Y’all know LGBTQ+ people have protected charter rights? These business are standing with them, on the right side of the law, and saying “we’re a safe place.” 

So when you complain and say “I guess I’m not shopping there anymore” or whatever, you out yourself as an unsafe person to anyone in your life that is LGBTQ+ (out or in the closet) and their family members. You out yourself as someone motivated by fear and hatred. 

Every business in Canada is required by law to treat LGBTQ+ folx with the same respect and dignity as every other Canadian and citizen. They are required by law to create safe space for everyone. This doesn’t mean that everyone agrees, but it DOES mean that every single Canadian has the right to not hearing hate speech or prejudice directed at them for simply existing. 

There are several precedents in Canada for employers dismissing staff due to conduct on Facebook and other social media platforms. It’s not just limited to LGBTQ+ remarks either. Any form of discrimination and hate speech can be grounds for termination of employment and possible criminal charges. Hate speech in Canada is defined as: ” “detestation” and “vilification” aptly describe the harmful effect that the Code seeks to eliminate. Representations that expose a target group to detestation tend to inspire enmity and extreme ill-will against them, which goes beyond mere disdain or dislike. Representations vilifying a person or group will seek to abuse, denigrate or delegitimize them, to render them lawless, dangerous, unworthy or unacceptable in the eyes of the audience. Expression exposing vulnerable groups to detestation and vilification goes far beyond merely discrediting, humiliating or offending the victims.”

So yes, if your remarks call into question the legitimacy of a person or group, by definition of law, those remarks are hate speech and punishable under the criminal code. If your remarks are meant to inspire ill-will and enmity (animosity, garner others to ostracize) then those remarks are also hate speech and punishable under the criminal code.

In an era of smart phones, where anyone can screen shot comments and online interactions to use as evidence in a harassment complaint, what you post on the internet could land you not only in Facebook jail, but the real one as well.

If you’re so petty as to not do business with a company that welcomes and protects LGBTQ+ people, or you actively lash out in the comments of minorities, you might want to leave Canada—because it’s the law here.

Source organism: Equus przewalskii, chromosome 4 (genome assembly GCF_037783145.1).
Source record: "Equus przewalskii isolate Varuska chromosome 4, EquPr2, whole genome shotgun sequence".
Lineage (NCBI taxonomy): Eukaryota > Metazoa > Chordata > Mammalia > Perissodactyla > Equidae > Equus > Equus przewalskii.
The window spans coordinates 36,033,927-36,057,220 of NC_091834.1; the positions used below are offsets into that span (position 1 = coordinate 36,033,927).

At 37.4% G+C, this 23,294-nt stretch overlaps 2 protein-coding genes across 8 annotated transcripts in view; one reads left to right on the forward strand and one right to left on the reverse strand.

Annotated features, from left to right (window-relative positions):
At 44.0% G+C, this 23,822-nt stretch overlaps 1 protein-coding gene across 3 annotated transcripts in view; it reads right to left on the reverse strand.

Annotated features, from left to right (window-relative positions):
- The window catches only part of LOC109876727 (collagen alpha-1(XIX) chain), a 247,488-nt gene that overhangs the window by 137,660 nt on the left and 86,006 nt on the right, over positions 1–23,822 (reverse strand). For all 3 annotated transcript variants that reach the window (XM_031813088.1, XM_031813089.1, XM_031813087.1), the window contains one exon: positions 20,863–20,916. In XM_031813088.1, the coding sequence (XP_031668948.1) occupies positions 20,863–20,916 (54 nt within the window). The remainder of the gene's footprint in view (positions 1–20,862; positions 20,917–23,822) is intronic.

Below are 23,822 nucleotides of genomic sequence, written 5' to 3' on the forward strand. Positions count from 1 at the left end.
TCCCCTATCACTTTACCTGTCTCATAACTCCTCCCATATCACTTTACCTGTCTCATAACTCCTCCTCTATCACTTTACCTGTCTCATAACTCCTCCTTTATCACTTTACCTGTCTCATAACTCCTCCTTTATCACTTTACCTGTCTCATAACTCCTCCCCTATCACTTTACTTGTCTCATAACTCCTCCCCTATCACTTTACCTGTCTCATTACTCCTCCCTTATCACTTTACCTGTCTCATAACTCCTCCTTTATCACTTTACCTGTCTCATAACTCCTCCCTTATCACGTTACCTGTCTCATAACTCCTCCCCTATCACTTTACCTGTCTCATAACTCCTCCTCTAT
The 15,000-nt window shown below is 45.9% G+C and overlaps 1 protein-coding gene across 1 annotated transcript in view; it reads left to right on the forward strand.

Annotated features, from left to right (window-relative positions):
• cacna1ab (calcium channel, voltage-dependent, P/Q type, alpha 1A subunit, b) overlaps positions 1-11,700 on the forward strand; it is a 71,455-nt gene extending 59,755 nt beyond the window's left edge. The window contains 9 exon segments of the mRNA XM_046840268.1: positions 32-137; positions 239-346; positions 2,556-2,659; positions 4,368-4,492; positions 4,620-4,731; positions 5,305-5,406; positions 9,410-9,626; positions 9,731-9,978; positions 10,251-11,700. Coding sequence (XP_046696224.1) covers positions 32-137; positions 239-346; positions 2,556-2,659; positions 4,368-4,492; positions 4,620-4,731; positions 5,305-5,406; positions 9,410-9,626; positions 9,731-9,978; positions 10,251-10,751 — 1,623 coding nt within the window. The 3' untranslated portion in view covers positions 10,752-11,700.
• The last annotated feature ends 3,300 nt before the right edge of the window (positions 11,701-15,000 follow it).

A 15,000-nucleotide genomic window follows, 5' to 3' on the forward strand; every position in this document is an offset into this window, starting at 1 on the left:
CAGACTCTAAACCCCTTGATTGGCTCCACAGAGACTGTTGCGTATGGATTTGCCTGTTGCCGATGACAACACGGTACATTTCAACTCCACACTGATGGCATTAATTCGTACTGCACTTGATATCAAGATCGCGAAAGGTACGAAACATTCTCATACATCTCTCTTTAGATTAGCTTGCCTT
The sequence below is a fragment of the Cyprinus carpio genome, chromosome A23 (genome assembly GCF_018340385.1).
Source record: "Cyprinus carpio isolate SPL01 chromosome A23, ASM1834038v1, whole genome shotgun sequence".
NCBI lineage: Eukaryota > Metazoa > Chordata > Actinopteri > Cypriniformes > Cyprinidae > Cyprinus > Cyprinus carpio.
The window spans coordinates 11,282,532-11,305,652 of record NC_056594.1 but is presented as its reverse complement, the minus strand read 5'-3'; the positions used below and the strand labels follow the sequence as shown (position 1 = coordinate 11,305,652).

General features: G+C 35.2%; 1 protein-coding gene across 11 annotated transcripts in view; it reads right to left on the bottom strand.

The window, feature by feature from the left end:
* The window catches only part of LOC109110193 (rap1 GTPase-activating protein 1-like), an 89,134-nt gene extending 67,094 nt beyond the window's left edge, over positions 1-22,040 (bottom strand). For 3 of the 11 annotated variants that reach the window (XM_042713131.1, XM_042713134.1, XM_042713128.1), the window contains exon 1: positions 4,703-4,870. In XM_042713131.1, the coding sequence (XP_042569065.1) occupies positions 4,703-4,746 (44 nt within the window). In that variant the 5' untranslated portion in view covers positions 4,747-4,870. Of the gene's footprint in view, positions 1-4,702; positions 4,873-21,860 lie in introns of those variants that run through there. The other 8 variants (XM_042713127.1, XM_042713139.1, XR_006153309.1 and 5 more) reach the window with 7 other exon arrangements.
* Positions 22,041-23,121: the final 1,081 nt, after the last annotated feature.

What can I do about the climate crisis?

by Carolyn Soucie

What can I do about Climate Change?
1) Stop being lazy
2) Stop being a coward
3) Educate myself and pass it on!

Lets explore laziness. Its lazy of me to not vote. Its lazy of me to not look into which candidates/parties have the greenest platforms. example: Its lazy of me not to try and avoid plastics at all cost. Its lazy of me if I “like” a post but NEVER DO ANYTHING to change my ways. Its lazy if I just read the above suggestions (some of which are great. David Suzuki .org is a good start) but I’m not really going to make any changes because it will inconvenience me. The sad face emoji and the like button are not going to save this world. Back that up with action! Yes I know its hard but it can be done! Bad habits can be broken. I can make changes. Its lazy of me not to plan my week with more meat free meals. Its lazy of me to point the finger at the government. Who do I think put them in power? Its lazy of me to point the finger at corporations. Corporations go where the money is. And who’s money did they get rich and powerful from? I can vote with my dollars!

Am I a coward? I’m a coward when I don’t speak up. If I see something that isnt’ right I must speak up! I’m a coward when I don’t vote. I’m a coward when I’m not willing to try something new and do things differently for the betterment of the planet. I’m a coward when I don’t want to inconvenience others by asking directly for what I want. Eg: no plastic at grocery stores or pulling that store manager aside and asking him for what you want. I’m a coward (and a hypocrite) if I don’t’ stand by my convictions. Eg: I can ditch that grocery store and support local butcher or farmer! <–make sure you let them know why you ditched them!